Through the eyes of all three women we inch forward towards the critical date – the birth of Claudia’s baby girl. It’s tense, gripping stuff. But the three stories simply don’t hang together. Who is to be believed? Three women desperate to become mothers. Three women juggling competing demands. Three murders already. We’re counting down the days to deadlines with huge trepidation. The suspense keeps us glued to the pages. The killer twist in the tale, when it comes, is brilliantly executed. And the last sentence is perfection.

Phew! A serendipitous find but highly recommended. And I’ll certainly be hunting down more of Samantha Hayes’ books.

* Yep, at last! We’ve had a few glitches in the publishing process this time, hopefully now ironed out. More on this next week.

 

 

 

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Multi-tasking

I love it when the writing involves solid thinking time. This week the brain’s been working overtime during the night, but I’ve been able to mull over new ideas and possibilities while outwardly tramping in the glorious autumn scenery – simultaneously improving physical fitness and mental spark, and making the most of the light and warmth before winter grabs us by the scruff … yep, they say it’s imminent!

Somehow bright sunshine transforms the view, doesn’t it? and visiting the same place – Penicuik House in Midlothian – on two different days, paid dividends. The 18th century Palladian mansion is a ruin (albeit a very elegant one), destroyed by a fire in 1899, but the grounds are open to the public and the numerous walks are gorgeous at this time of year.

So a few cogitations gleaned from my wanderings …

I’m trying to provide more contrast in my prose – hard lines against the softer aspects, darkly sinister against lightly optimistic. Outwardly the Morgan family have everything … but something is very wrong in their household. Family, professionals, friends are wanting to see the best side of their privilege, but the safety of a baby is at stake here. That conflict/contrast was epitomised in the fabulous colours and outlines in the grounds of Penicuik House.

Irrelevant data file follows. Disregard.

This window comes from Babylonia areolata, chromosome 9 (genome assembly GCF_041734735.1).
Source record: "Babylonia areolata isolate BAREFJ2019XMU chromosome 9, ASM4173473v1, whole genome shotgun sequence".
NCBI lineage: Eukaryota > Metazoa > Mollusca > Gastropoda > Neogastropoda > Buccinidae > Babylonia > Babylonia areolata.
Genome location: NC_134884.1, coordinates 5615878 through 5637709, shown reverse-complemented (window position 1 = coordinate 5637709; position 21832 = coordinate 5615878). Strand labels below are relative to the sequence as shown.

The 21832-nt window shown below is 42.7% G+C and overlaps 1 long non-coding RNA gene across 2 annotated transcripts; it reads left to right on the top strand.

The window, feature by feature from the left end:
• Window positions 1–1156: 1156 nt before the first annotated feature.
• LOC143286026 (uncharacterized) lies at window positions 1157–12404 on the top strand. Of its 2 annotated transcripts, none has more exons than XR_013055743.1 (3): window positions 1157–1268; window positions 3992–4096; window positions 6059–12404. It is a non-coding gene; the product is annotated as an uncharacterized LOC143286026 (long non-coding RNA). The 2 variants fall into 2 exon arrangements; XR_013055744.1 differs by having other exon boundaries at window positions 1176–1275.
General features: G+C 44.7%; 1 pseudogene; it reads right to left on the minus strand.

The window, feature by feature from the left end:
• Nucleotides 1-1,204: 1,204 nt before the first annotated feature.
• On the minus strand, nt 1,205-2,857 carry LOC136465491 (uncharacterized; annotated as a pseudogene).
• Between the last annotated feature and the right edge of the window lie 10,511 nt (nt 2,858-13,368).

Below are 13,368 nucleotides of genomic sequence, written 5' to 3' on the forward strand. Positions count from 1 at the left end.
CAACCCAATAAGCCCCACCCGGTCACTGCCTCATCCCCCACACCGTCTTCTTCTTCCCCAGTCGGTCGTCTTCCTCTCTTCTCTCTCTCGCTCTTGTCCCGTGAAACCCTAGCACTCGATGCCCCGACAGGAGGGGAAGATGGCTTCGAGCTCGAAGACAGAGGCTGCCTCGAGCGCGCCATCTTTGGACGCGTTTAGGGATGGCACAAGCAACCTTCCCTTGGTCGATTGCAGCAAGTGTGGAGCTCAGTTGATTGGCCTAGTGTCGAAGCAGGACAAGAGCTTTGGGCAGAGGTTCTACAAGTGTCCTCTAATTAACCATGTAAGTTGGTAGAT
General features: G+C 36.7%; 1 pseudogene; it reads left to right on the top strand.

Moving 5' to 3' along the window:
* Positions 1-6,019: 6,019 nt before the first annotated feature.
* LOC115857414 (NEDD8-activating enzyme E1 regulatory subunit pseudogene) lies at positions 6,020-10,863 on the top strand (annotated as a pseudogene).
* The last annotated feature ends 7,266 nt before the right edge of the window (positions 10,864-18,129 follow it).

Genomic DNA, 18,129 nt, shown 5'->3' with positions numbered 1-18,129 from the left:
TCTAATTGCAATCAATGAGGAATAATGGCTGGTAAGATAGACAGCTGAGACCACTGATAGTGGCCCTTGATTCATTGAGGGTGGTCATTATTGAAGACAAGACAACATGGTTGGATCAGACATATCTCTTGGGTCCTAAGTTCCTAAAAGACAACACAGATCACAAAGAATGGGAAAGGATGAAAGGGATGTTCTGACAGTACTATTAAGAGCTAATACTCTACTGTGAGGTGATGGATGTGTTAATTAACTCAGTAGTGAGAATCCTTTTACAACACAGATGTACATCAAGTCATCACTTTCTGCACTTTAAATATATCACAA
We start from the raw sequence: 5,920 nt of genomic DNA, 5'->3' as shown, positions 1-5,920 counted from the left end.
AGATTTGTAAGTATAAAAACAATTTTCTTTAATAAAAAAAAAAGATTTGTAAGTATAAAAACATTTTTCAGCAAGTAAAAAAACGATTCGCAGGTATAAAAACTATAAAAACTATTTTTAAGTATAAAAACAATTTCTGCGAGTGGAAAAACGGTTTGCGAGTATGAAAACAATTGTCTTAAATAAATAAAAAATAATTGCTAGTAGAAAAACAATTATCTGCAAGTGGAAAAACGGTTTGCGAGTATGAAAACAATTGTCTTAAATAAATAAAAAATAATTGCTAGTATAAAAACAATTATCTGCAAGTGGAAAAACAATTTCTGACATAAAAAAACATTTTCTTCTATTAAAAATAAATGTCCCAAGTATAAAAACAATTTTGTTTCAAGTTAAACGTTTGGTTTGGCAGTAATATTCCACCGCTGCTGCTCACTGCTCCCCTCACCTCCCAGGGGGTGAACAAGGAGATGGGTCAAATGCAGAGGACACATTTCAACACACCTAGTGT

The storyline needs to beckon the reader on, like these alluring pathways, seducing us with suspected horror, false security. It’s not just the baby’s welfare we’re concerned about here; a marriage is in jeopardy, professional relationships are threatened. But we have to care enough in the first place to stick with the players in this drama, to creep right into their lives, to root for them.

The foreground action needs to have a coherent backstory that rings true but doesn’t intrude. We’re watching the principals but we want to believe in their context, understand why they’re kicking up the leaves, keeping their backs to the light, creating long shadows, hiding things from us.

And that backcloth too, needs to be intriguing enough to draw us in. At once credible but intriguing. And maybe just a bit scary.

After the second long tramp, I was certainly seeing light at the end of my literary tunnel. It may get dark and ominous as we sink down into the psychological mire, but there has to be hope of some kind of resolution to pull us along. The sun goes in every now and then, leaving us floundering in the darkness before we can see our way out of the quandary they present us with. But we’re inching closer to the light all the time.

Phew! Exhausting stuff mentally. But exhilarating physically.

A good week overall on the writing front, then. And more encouraging news … that Sunday BBC psychological thriller I mentioned a few weeks ago – The Cry? … it doesn’t steal my thunder at all. Wahey! No need to re-write my tale. But after watching/analysing/critiquing each episode carefully, I realise that, in a film, so much is conveyed by the actors’ skill – a look, a pause, the tone of a voice. With Killing me Gently, I have to imagine the camera rolling but capture the tension and emotion in my words on the page.

Oh, I nearly forgot … I’ve also finished writing the first draft of the annual McHaffie Christmas story-play. Which reinforces what I’ve just said. The story will be enhanced, and brought to life, indeed, immortalised, by the expressions, the voices, the actions of the players: my grandchildren. They will undoubtedly steal the show! As they should.